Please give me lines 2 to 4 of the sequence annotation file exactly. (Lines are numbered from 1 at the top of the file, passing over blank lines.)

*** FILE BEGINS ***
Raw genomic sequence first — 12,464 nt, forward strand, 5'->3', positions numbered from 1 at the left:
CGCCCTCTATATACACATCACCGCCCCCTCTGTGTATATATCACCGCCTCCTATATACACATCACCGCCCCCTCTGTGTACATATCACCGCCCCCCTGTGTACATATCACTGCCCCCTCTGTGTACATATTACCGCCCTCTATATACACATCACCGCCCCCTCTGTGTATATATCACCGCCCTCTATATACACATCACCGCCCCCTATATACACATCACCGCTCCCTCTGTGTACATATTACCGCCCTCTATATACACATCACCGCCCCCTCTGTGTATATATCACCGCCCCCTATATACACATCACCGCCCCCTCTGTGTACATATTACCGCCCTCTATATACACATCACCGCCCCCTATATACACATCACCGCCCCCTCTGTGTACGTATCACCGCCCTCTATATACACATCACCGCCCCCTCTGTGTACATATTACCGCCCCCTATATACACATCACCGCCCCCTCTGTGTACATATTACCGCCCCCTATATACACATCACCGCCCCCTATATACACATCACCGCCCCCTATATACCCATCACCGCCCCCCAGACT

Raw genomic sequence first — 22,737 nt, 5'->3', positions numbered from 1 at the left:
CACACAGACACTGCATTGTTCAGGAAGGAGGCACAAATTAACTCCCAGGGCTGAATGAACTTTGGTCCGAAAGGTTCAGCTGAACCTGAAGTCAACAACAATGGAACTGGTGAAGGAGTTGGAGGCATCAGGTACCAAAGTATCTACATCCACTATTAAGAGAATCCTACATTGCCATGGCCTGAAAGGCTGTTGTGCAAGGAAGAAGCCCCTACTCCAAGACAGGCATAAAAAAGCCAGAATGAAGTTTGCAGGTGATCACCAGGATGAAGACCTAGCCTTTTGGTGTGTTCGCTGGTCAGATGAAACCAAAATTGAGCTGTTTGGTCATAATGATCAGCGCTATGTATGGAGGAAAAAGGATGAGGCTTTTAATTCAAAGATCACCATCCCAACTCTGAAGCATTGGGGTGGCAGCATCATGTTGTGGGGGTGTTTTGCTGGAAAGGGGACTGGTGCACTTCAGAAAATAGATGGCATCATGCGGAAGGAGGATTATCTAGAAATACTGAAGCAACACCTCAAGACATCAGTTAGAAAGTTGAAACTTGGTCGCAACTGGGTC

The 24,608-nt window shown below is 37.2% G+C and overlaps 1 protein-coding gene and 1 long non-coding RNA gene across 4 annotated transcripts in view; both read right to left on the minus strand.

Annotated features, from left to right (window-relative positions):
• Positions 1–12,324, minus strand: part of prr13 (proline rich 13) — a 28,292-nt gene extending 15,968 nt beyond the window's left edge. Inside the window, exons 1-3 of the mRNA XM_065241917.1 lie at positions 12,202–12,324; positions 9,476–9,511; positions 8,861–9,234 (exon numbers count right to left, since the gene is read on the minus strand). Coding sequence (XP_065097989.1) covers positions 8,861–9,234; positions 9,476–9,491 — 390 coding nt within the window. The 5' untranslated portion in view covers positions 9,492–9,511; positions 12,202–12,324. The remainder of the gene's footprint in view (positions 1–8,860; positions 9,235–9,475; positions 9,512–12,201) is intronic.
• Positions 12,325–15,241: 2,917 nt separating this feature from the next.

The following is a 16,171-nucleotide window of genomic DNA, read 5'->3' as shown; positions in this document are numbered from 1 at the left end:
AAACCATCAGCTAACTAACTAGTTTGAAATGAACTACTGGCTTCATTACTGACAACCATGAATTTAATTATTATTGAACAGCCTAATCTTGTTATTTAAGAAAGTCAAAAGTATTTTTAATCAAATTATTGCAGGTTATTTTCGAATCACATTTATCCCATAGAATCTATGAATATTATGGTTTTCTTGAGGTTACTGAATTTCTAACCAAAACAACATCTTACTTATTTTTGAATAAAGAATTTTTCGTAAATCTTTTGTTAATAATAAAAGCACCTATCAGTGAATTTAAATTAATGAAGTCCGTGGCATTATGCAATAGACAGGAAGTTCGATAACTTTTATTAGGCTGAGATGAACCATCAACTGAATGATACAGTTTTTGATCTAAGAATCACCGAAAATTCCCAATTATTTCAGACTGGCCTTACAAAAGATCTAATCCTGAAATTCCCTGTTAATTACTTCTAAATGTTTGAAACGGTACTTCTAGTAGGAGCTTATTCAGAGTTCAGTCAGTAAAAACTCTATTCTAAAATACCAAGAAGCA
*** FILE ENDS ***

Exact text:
CGCCCTCTATATACACATCACCGCCCCCTCTGTGTATATATCACCGCCTCCTATATACACATCACCGCCCCCTCTGTGTACATATCACCGCCCCCCTGTGTACATATCACTGCCCCCTCTGTGTACATATTACCGCCCTCTATATACACATCACCGCCCCCTCTGTGTATATATCACCGCCCTCTATATACACATCACCGCCCCCTATATACACATCACCGCTCCCTCTGTGTACATATTACCGCCCTCTATATACACATCACCGCCCCCTCTGTGTATATATCACCGCCCCCTATATACACATCACCGCCCCCTCTGTGTACATATTACCGCCCTCTATATACACATCACCGCCCCCTATATACACATCACCGCCCCCTCTGTGTACGTATCACCGCCCTCTATATACACATCACCGCCCCCTCTGTGTACATATTACCGCCCCCTATATACACATCACCGCCCCCTCTGTGTACATATTACCGCCCCCTATATACACATCACCGCCCCCTATATACACATCACCGCCCCCTATATACCCATCACCGCCCCCCAGACT

Raw genomic sequence first — 22,737 nt, 5'->3', positions numbered from 1 at the left:
CACACAGACACTGCATTGTTCAGGAAGGAGGCACAAATTAACTCCCAGGGCTGAATGAACTTTGGTCCGAAAGGTTCAGCTGAACCTGAAGTCAACAACAATGGAACTGGTGAAGGAGTTGGAGGCATCAGGTACCAAAGTATCTACATCCACTATTAAGAGAATCCTACATTGCCATGGCCTGAAAGGCTGTTGTGCAAGGAAGAAGCCCCTACTCCAAGACAGGCATAAAAAAGCCAGAATGAAGTTTGCAGGTGATCACCAGGATGAAGACCTAGCCTTTTGGTGTGTTCGCTGGTCAGATGAAACCAAAATTGAGCTGTTTGGTCATAATGATCAGCGCTATGTATGGAGGAAAAAGGATGAGGCTTTTAATTCAAAGATCACCATCCCAACTCTGAAGCATTGGGGTGGCAGCATCATGTTGTGGGGGTGTTTTGCTGGAAAGGGGACTGGTGCACTTCAGAAAATAGATGGCATCATGCGGAAGGAGGATTATCTAGAAATACTGAAGCAACACCTCAAGACATCAGTTAGAAAGTTGAAACTTGGTCGCAACTGGGTC